Getting Rid Of Airframe Ice

Whether you left the plane out in a storm or picked it up airborne, ice on the airframe can be a challenge to remove.

The King Air pictured at right was able to land with this much ice likely because of its anti-icing capability. But those systems cover the wings, tail surfaces and propellers, among other large components, and don’t remove ice accumulated on the fuselage. Even if the wings and tail were perfectly clean, the added weight and drag will make for lousy handling and increased risk of an approach/landing mishap.
Whether you left the plane out in a storm or picked it up airborne, ice on the airframe can be a challenge to remove.
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  1. One part of the King Air which has a less than positive effect when iced up are the stall trips on the leading edges. Not only is their presence required to control the handling of the aircraft on landing but they are also required to be present for certification (initial out of the factory, as well as after any maintenance activities in which they get disturbed) – they are also not located in the same spots from left to right because of the airflow over the wing being not identical between LH and RH wings and thus an airworthiness concern if missing or incorrectly located .

    When attached to a de-ice boot, the ice may come off of the stall strip but these little strips of rubber which are less than 1/2″ in cross section and anywhere from 10-14 inches long are neither heated nor typically the focus of any special cleaning and ice-shed product application. If they don’t shed ice or if one sheds ice but the other does not you may find the landing “a bit squirrely”,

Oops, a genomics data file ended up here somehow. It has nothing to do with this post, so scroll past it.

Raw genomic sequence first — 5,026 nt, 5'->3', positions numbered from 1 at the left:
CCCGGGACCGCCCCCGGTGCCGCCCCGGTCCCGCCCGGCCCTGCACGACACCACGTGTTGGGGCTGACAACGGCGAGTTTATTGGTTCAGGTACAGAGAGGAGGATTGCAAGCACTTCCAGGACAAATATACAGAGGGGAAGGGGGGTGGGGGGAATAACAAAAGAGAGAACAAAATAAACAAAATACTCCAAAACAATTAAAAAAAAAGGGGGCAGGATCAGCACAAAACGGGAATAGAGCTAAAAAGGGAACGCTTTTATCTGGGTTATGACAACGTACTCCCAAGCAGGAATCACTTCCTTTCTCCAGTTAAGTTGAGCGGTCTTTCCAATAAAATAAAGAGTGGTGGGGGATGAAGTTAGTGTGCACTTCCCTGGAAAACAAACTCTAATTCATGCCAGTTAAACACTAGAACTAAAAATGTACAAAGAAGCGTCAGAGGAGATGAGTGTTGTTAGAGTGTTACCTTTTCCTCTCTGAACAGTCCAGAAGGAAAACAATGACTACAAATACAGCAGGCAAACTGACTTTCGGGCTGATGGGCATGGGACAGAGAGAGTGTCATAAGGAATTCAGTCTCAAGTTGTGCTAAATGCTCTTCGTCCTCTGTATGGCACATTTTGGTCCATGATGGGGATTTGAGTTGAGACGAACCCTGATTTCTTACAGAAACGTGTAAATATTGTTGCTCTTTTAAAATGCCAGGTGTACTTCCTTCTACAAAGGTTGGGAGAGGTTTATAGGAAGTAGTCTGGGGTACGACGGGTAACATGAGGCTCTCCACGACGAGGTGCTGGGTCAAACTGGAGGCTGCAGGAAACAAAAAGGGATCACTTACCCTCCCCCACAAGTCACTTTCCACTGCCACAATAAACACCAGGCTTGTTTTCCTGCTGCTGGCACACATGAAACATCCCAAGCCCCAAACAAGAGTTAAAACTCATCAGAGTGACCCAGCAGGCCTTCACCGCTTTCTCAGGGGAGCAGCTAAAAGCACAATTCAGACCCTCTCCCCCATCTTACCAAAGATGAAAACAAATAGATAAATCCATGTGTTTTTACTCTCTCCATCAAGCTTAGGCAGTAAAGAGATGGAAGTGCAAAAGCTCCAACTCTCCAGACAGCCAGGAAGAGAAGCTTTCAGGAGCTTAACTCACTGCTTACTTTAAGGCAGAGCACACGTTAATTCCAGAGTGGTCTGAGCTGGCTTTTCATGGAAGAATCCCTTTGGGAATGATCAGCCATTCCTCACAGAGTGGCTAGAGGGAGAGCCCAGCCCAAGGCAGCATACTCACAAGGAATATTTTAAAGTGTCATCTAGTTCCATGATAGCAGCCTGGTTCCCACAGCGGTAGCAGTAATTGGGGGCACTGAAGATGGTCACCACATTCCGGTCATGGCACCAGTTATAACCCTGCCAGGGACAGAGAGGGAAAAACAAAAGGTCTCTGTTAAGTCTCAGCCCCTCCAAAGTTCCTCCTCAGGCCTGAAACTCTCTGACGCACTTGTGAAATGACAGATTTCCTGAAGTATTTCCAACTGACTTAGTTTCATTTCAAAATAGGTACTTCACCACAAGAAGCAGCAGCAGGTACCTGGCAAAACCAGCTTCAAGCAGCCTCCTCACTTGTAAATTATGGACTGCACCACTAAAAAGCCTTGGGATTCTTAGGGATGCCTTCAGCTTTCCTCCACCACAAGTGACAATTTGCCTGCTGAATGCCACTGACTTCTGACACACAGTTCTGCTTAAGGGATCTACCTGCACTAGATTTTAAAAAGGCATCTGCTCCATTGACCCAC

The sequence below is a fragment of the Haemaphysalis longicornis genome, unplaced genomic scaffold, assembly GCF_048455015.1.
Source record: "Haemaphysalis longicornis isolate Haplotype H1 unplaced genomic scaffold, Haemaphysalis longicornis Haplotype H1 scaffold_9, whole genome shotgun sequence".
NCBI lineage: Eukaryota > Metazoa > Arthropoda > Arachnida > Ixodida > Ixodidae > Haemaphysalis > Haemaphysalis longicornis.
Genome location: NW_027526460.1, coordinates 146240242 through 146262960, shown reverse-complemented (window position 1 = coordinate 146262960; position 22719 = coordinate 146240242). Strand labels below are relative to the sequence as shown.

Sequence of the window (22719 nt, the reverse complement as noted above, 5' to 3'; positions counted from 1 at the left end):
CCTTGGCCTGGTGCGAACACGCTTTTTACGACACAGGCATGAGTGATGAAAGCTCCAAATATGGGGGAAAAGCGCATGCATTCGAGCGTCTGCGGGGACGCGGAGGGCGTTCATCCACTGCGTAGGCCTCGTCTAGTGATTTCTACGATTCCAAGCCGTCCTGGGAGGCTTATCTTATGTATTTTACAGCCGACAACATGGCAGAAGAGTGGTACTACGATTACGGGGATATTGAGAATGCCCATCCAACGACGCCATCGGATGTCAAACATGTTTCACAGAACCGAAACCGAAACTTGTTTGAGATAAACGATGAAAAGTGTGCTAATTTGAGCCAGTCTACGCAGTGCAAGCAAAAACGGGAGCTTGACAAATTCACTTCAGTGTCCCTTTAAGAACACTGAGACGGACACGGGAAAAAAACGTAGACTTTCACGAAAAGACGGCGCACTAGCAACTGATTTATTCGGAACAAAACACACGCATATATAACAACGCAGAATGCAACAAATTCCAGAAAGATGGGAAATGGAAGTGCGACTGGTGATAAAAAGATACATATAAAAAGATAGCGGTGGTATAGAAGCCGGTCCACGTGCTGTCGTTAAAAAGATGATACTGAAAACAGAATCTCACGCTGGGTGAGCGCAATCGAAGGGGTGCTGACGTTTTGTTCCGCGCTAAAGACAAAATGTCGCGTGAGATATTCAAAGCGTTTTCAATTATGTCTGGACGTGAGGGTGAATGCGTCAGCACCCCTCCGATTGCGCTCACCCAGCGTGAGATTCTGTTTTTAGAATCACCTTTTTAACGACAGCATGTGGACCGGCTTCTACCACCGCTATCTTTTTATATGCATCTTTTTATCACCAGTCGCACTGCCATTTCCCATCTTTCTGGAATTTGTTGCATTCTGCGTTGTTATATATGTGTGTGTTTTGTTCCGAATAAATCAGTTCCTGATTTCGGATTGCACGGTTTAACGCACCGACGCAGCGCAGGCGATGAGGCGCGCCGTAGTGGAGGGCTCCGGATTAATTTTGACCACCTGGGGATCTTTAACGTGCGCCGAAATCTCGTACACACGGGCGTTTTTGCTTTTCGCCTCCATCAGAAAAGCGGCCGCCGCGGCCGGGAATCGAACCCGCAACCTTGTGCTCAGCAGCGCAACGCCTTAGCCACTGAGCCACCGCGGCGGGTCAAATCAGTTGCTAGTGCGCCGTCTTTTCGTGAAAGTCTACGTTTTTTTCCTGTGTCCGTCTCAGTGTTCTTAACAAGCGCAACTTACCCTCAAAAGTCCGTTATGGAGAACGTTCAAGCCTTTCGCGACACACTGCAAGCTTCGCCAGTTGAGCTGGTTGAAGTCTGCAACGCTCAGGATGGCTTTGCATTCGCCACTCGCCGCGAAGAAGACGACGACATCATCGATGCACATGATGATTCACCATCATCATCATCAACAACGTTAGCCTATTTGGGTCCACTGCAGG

• Hey Steve,

      That is super interesting! The PC-12 had similar stall strips if my recollection is correct, which may explain the substantially higher approach speed and required partial flap landings with ice on the airframe. You would be in “pusher ice mode” when the prop heat was on and the inertial separator was opened, which had you crossing the threshold at a ref speed of 95-100 knots and flaps 15, depending on weight. Compared to flaps full and around 80-85 knots, the landing distance was increased dramatically.

      I’m sure the issues you mentioned with the stall strips were a contributing factor in this design, since having them iced over certainly mitigates their effectiveness.


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